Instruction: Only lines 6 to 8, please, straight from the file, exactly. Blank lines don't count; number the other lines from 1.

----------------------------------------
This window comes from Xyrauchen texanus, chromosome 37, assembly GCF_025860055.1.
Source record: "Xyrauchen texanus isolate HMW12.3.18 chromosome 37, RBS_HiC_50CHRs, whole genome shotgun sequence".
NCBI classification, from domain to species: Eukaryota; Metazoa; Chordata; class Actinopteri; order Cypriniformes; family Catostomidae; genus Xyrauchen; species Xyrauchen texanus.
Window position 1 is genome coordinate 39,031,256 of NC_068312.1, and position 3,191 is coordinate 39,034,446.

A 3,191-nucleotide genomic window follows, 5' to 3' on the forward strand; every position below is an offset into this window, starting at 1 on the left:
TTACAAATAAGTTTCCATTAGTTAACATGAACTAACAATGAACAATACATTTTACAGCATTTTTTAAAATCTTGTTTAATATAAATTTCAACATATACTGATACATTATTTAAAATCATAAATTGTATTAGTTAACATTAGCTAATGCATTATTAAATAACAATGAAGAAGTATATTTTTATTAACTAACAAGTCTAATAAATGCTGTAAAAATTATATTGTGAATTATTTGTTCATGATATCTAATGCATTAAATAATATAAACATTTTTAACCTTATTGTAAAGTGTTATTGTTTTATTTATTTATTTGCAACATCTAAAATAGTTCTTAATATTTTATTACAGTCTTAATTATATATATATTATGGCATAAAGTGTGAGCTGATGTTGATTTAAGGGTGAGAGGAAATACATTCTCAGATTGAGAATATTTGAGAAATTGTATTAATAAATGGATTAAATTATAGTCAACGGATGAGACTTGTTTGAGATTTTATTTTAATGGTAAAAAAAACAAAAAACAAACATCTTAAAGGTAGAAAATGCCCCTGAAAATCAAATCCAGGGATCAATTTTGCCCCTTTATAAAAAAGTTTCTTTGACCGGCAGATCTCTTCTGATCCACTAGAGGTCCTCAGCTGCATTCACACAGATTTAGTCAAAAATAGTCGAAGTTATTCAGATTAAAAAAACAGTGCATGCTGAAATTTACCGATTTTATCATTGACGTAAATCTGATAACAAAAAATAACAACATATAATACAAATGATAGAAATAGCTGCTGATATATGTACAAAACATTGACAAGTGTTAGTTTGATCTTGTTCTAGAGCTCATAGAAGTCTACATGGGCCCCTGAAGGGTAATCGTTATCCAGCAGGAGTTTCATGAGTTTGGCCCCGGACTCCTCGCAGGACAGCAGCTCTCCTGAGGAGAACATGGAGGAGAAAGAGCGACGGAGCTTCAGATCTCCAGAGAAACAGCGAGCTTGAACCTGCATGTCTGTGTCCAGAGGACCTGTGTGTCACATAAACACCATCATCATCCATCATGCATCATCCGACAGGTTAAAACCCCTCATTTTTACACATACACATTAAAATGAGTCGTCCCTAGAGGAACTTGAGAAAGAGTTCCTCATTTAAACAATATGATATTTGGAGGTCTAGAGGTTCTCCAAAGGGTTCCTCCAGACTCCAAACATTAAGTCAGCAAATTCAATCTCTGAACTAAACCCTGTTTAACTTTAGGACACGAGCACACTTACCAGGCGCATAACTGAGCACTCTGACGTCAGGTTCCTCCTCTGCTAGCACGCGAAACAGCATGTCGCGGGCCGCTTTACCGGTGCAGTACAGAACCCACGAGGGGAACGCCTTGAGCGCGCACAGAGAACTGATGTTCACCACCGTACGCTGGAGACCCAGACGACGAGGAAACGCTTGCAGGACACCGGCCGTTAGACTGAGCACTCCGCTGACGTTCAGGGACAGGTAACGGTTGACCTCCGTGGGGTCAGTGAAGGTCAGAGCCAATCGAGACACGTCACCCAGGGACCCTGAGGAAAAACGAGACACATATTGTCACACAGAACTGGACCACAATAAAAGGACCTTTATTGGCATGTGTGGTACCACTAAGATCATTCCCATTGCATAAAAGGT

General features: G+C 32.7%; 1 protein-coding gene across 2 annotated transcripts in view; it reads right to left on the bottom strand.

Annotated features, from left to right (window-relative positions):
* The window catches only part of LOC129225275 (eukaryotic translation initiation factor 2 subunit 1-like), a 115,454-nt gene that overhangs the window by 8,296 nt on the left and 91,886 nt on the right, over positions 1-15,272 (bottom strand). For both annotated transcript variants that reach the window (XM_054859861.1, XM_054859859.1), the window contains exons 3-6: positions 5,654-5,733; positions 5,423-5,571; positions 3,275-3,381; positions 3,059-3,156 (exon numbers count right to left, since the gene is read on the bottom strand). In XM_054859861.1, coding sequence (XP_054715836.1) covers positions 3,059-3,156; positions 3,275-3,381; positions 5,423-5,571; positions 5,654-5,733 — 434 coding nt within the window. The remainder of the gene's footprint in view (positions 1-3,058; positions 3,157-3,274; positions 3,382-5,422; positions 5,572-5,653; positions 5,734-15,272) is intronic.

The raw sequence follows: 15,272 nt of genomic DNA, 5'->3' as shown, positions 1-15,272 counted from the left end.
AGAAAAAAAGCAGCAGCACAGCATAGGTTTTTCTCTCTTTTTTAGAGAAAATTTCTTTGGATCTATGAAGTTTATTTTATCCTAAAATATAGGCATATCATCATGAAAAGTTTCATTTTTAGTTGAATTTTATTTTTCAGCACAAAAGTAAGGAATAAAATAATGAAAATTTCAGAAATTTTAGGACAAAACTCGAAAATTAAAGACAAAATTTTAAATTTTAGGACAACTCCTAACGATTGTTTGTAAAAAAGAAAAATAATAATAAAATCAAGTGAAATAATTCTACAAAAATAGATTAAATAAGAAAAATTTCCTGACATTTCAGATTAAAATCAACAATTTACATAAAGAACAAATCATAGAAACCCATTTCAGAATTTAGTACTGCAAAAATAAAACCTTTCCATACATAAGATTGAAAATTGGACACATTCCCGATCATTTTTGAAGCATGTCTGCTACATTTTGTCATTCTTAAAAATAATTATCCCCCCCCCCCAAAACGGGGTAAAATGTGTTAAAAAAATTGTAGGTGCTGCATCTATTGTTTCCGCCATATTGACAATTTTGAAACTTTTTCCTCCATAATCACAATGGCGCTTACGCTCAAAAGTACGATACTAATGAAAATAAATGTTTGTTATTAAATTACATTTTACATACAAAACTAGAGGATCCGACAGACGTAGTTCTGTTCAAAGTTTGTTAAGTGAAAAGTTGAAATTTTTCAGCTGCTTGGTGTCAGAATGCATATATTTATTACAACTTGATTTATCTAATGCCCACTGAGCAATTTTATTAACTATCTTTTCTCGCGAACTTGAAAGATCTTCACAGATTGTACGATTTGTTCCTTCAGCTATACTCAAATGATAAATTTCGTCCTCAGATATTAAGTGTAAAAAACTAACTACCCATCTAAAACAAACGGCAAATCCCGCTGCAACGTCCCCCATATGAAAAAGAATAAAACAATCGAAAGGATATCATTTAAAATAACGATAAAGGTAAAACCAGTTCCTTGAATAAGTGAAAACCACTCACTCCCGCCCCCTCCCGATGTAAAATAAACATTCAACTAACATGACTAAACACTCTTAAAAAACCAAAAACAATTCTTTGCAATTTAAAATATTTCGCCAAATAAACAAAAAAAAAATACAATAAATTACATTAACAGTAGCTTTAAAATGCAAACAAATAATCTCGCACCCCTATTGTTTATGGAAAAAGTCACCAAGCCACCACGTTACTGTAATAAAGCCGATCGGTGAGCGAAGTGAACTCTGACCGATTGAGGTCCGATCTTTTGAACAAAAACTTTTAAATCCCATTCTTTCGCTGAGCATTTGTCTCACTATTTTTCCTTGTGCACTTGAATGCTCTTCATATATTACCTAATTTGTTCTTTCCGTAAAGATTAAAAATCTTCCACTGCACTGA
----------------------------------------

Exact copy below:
TTACAAATAAGTTTCCATTAGTTAACATGAACTAACAATGAACAATACATTTTACAGCATTTTTTAAAATCTTGTTTAATATAAATTTCAACATATACTGATACATTATTTAAAATCATAAATTGTATTAGTTAACATTAGCTAATGCATTATTAAATAACAATGAAGAAGTATATTTTTATTAACTAACAAGTCTAATAAATGCTGTAAAAATTATATTGTGAATTATTTGTTCATGATATCTAATGCATTAAATAATATAAACATTTTTAACCTTATTGTAAAGTGTTATTGTTTTATTTATTTATTTGCAACATCTAAAATAGTTCTTAATATTTTATTACAGTCTTAATTATATATATATTATGGCATAAAGTGTGAGCTGATGTTGATTTAAGGGTGAGAGGAAATACATTCTCAGATTGAGAATATTTGAGAAATTGTATTAATAAATGGATTAAATTATAGTCAACGGATGAGACTTGTTTGAGATTTTATTTTAATGGTAAAAAAAACAAAAAACAAACATCTTAAAGGTAGAAAATGCCCCTGAAAATCAAATCCAGGGATCAATTTTGCCCCTTTATAAAAAAGTTTCTTTGACCGGCAGATCTCTTCTGATCCACTAGAGGTCCTCAGCTGCATTCACACAGATTTAGTCAAAAATAGTCGAAGTTATTCAGATTAAAAAAACAGTGCATGCTGAAATTTACCGATTTTATCATTGACGTAAATCTGATAACAAAAAATAACAACATATAATACAAATGATAGAAATAGCTGCTGATATATGTACAAAACATTGACAAGTGTTAGTTTGATCTTGTTCTAGAGCTCATAGAAGTCTACATGGGCCCCTGAAGGGTAATCGTTATCCAGCAGGAGTTTCATGAGTTTGGCCCCGGACTCCTCGCAGGACAGCAGCTCTCCTGAGGAGAACATGGAGGAGAAAGAGCGACGGAGCTTCAGATCTCCAGAGAAACAGCGAGCTTGAACCTGCATGTCTGTGTCCAGAGGACCTGTGTGTCACATAAACACCATCATCATCCATCATGCATCATCCGACAGGTTAAAACCCCTCATTTTTACACATACACATTAAAATGAGTCGTCCCTAGAGGAACTTGAGAAAGAGTTCCTCATTTAAACAATATGATATTTGGAGGTCTAGAGGTTCTCCAAAGGGTTCCTCCAGACTCCAAACATTAAGTCAGCAAATTCAATCTCTGAACTAAACCCTGTTTAACTTTAGGACACGAGCACACTTACCAGGCGCATAACTGAGCACTCTGACGTCAGGTTCCTCCTCTGCTAGCACGCGAAACAGCATGTCGCGGGCCGCTTTACCGGTGCAGTACAGAACCCACGAGGGGAACGCCTTGAGCGCGCACAGAGAACTGATGTTCACCACCGTACGCTGGAGACCCAGACGACGAGGAAACGCTTGCAGGACACCGGCCGTTAGACTGAGCACTCCGCTGACGTTCAGGGACAGGTAACGGTTGACCTCCGTGGGGTCAGTGAAGGTCAGAGCCAATCGAGACACGTCACCCAGGGACCCTGAGGAAAAACGAGACACATATTGTCACACAGAACTGGACCACAATAAAAGGACCTTTATTGGCATGTGTGGTACCACTAAGATCATTCCCATTGCATAAAAGGT

General features: G+C 32.7%; 1 protein-coding gene across 2 annotated transcripts in view; it reads right to left on the bottom strand.

Annotated features, from left to right (window-relative positions):